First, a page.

While the helicopters received little to no damage Mather believes that was because the main target at his location were the jets.
He still recalls clearly the Tet Offensive as his worst experience in country.
Following on the heels of those coordinated and deadly attacks Mather received R&R in Japan in July 1968.
“I stayed in Yokohama, saw the ships in the harbor, went to the top of Mt Fugi and saw the snow capped tops and ran around town. At night they would shoot off fireworks and I would duck every time one went off. When I first got out of the service that sound would bother me, but not anymore.”
Back in Vietnam, a few weeks after R&R in Japan, Mather was told that a new Commander would be coming in and that his area needed to be spit shined and clean, this information was given to Mather after he and his crew had put in multiple 12 hour days. Needless to say the order did not go over very well.
“So one of our guys went to some Marines and got some beer and another guy went to a local and got something to smoke. So instead of spit shining we drank and smoked until they caught us,” he smiled at the memory, “but we didn’t get in trouble.”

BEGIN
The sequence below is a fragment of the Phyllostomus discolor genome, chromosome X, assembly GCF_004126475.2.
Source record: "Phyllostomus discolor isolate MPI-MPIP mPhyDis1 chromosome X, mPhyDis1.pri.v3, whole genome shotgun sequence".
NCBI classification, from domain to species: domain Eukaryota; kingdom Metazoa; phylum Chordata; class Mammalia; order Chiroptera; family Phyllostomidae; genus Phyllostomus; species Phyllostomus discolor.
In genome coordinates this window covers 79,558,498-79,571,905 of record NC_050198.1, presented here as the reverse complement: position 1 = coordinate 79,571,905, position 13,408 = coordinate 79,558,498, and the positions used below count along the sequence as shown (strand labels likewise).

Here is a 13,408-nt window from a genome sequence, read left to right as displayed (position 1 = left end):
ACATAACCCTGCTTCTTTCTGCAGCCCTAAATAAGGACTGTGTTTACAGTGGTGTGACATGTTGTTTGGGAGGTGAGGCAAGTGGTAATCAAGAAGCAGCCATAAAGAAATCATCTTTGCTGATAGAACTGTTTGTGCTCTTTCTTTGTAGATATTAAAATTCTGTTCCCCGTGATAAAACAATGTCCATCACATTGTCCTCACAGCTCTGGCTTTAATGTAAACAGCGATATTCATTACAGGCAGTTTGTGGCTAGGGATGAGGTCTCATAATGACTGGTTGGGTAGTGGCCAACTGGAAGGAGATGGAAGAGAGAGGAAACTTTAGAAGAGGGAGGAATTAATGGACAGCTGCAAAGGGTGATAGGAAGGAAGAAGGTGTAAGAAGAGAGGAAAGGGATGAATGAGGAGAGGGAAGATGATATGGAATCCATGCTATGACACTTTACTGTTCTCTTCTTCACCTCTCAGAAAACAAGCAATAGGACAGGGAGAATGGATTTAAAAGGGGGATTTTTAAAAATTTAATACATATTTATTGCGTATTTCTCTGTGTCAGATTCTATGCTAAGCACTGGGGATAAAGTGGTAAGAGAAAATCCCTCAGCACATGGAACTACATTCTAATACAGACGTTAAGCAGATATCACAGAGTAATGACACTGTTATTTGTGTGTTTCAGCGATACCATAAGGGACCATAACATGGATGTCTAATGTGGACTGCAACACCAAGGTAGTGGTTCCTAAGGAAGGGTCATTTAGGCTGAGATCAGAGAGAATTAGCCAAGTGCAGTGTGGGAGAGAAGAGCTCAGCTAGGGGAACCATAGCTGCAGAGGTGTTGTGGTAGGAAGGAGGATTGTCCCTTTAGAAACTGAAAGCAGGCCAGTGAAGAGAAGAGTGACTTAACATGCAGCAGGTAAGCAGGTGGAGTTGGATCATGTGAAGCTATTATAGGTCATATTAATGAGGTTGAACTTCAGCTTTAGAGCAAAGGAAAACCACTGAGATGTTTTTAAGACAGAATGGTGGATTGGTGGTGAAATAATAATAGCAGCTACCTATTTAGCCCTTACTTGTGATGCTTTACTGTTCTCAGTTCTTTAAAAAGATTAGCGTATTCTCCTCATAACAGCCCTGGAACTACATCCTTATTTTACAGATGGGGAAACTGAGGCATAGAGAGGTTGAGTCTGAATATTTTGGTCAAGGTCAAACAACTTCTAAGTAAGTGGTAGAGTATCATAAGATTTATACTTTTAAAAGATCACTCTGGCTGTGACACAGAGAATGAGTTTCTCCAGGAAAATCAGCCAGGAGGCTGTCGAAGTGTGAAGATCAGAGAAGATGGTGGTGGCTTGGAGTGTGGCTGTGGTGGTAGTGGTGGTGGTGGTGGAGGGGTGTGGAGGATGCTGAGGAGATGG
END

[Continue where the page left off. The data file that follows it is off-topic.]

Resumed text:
In October 1968 Mather was stateside at Fort Lewis, Washington where, “they tried to get us all to re-up, but I headed back to Minnesota to be a civilian.”
After his service Mather finally realized his and his father’s dream of becoming a draftsman.
“I became a structural steel draftsman,” said Mather with pride, “a career I had for more than 20 years.” At one point he even helped design ski resorts in Colorado.
Yet his time in the service created unbreakable bonds.
“In our hooch in Nam I had about two or three real close friends; I was even a best man in one of their weddings in Kansas when we got home. Our other friend flew in from Texas for the wedding.”
Now as a resident at the State Veterans Home in Hot Springs for the past 6 years Mather, a father of two and grandfather of two, enjoys reading books by authors the likes of Patterson and watching NCIS.
“I also enjoy the scenic drives we take and the shopping in Chadron,” he said.
While the years have flown by, his time in Vietnam is still very fresh in his mind and very vivid in his mind’s eye; with certain sounds bringing him back to Chu Lai in 1967-68.
“It’s what I miss, the sound of a Huey,” he said, “they sound so neat when they go buy, I just stand and stare at them, I wish I was back working on them I guess.”